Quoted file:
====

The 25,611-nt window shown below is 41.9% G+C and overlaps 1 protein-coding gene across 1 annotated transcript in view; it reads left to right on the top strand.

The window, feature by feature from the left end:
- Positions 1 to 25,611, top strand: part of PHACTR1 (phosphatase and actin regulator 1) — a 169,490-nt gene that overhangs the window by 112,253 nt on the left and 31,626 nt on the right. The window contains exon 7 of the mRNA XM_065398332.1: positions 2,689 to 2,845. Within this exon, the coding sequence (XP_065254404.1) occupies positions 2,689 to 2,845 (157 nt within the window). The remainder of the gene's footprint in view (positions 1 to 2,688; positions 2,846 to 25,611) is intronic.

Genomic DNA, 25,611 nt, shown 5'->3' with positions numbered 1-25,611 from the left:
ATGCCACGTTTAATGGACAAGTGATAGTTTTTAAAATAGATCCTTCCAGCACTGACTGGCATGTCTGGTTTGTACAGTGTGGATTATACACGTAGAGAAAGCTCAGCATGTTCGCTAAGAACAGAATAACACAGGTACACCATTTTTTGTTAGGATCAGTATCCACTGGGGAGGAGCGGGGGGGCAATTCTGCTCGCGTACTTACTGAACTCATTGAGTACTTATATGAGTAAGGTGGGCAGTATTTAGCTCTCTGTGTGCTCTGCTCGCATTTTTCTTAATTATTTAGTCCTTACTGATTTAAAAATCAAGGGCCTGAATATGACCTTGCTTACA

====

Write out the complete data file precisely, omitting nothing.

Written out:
The 25,611-nt window shown below is 41.9% G+C and overlaps 1 protein-coding gene across 1 annotated transcript in view; it reads left to right on the top strand.

The window, feature by feature from the left end:
- Positions 1 to 25,611, top strand: part of PHACTR1 (phosphatase and actin regulator 1) — a 169,490-nt gene that overhangs the window by 112,253 nt on the left and 31,626 nt on the right. The window contains exon 7 of the mRNA XM_065398332.1: positions 2,689 to 2,845. Within this exon, the coding sequence (XP_065254404.1) occupies positions 2,689 to 2,845 (157 nt within the window). The remainder of the gene's footprint in view (positions 1 to 2,688; positions 2,846 to 25,611) is intronic.

Genomic DNA, 25,611 nt, shown 5'->3' with positions numbered 1-25,611 from the left:
ATGCCACGTTTAATGGACAAGTGATAGTTTTTAAAATAGATCCTTCCAGCACTGACTGGCATGTCTGGTTTGTACAGTGTGGATTATACACGTAGAGAAAGCTCAGCATGTTCGCTAAGAACAGAATAACACAGGTACACCATTTTTTGTTAGGATCAGTATCCACTGGGGAGGAGCGGGGGGGCAATTCTGCTCGCGTACTTACTGAACTCATTGAGTACTTATATGAGTAAGGTGGGCAGTATTTAGCTCTCTGTGTGCTCTGCTCGCATTTTTCTTAATTATTTAGTCCTTACTGATTTAAAAATCAAGGGCCTGAATATGACCTTGCTTACA